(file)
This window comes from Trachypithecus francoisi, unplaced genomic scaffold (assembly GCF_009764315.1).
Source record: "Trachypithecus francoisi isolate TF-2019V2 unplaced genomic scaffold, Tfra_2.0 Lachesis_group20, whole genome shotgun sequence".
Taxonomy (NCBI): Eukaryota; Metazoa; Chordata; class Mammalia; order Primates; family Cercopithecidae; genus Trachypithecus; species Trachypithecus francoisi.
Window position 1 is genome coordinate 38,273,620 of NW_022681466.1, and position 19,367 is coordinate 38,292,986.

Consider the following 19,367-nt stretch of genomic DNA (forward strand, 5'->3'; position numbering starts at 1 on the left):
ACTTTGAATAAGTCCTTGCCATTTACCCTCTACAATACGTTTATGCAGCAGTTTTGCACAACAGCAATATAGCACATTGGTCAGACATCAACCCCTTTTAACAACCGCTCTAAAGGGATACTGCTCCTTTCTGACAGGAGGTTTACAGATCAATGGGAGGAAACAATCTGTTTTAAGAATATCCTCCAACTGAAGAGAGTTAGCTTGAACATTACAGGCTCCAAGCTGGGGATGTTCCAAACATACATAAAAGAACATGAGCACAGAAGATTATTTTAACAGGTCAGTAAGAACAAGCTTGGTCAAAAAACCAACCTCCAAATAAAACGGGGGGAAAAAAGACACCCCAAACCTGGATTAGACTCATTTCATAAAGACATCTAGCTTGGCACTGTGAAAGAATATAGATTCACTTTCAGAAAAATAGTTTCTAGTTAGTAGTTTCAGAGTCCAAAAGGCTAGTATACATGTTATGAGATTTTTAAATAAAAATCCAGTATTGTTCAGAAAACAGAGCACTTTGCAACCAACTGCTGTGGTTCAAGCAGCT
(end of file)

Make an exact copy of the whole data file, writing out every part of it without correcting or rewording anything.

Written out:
This window comes from Trachypithecus francoisi, unplaced genomic scaffold (assembly GCF_009764315.1).
Source record: "Trachypithecus francoisi isolate TF-2019V2 unplaced genomic scaffold, Tfra_2.0 Lachesis_group20, whole genome shotgun sequence".
Taxonomy (NCBI): Eukaryota; Metazoa; Chordata; class Mammalia; order Primates; family Cercopithecidae; genus Trachypithecus; species Trachypithecus francoisi.
Window position 1 is genome coordinate 38,273,620 of NW_022681466.1, and position 19,367 is coordinate 38,292,986.

Consider the following 19,367-nt stretch of genomic DNA (forward strand, 5'->3'; position numbering starts at 1 on the left):
ACTTTGAATAAGTCCTTGCCATTTACCCTCTACAATACGTTTATGCAGCAGTTTTGCACAACAGCAATATAGCACATTGGTCAGACATCAACCCCTTTTAACAACCGCTCTAAAGGGATACTGCTCCTTTCTGACAGGAGGTTTACAGATCAATGGGAGGAAACAATCTGTTTTAAGAATATCCTCCAACTGAAGAGAGTTAGCTTGAACATTACAGGCTCCAAGCTGGGGATGTTCCAAACATACATAAAAGAACATGAGCACAGAAGATTATTTTAACAGGTCAGTAAGAACAAGCTTGGTCAAAAAACCAACCTCCAAATAAAACGGGGGGAAAAAAGACACCCCAAACCTGGATTAGACTCATTTCATAAAGACATCTAGCTTGGCACTGTGAAAGAATATAGATTCACTTTCAGAAAAATAGTTTCTAGTTAGTAGTTTCAGAGTCCAAAAGGCTAGTATACATGTTATGAGATTTTTAAATAAAAATCCAGTATTGTTCAGAAAACAGAGCACTTTGCAACCAACTGCTGTGGTTCAAGCAGCT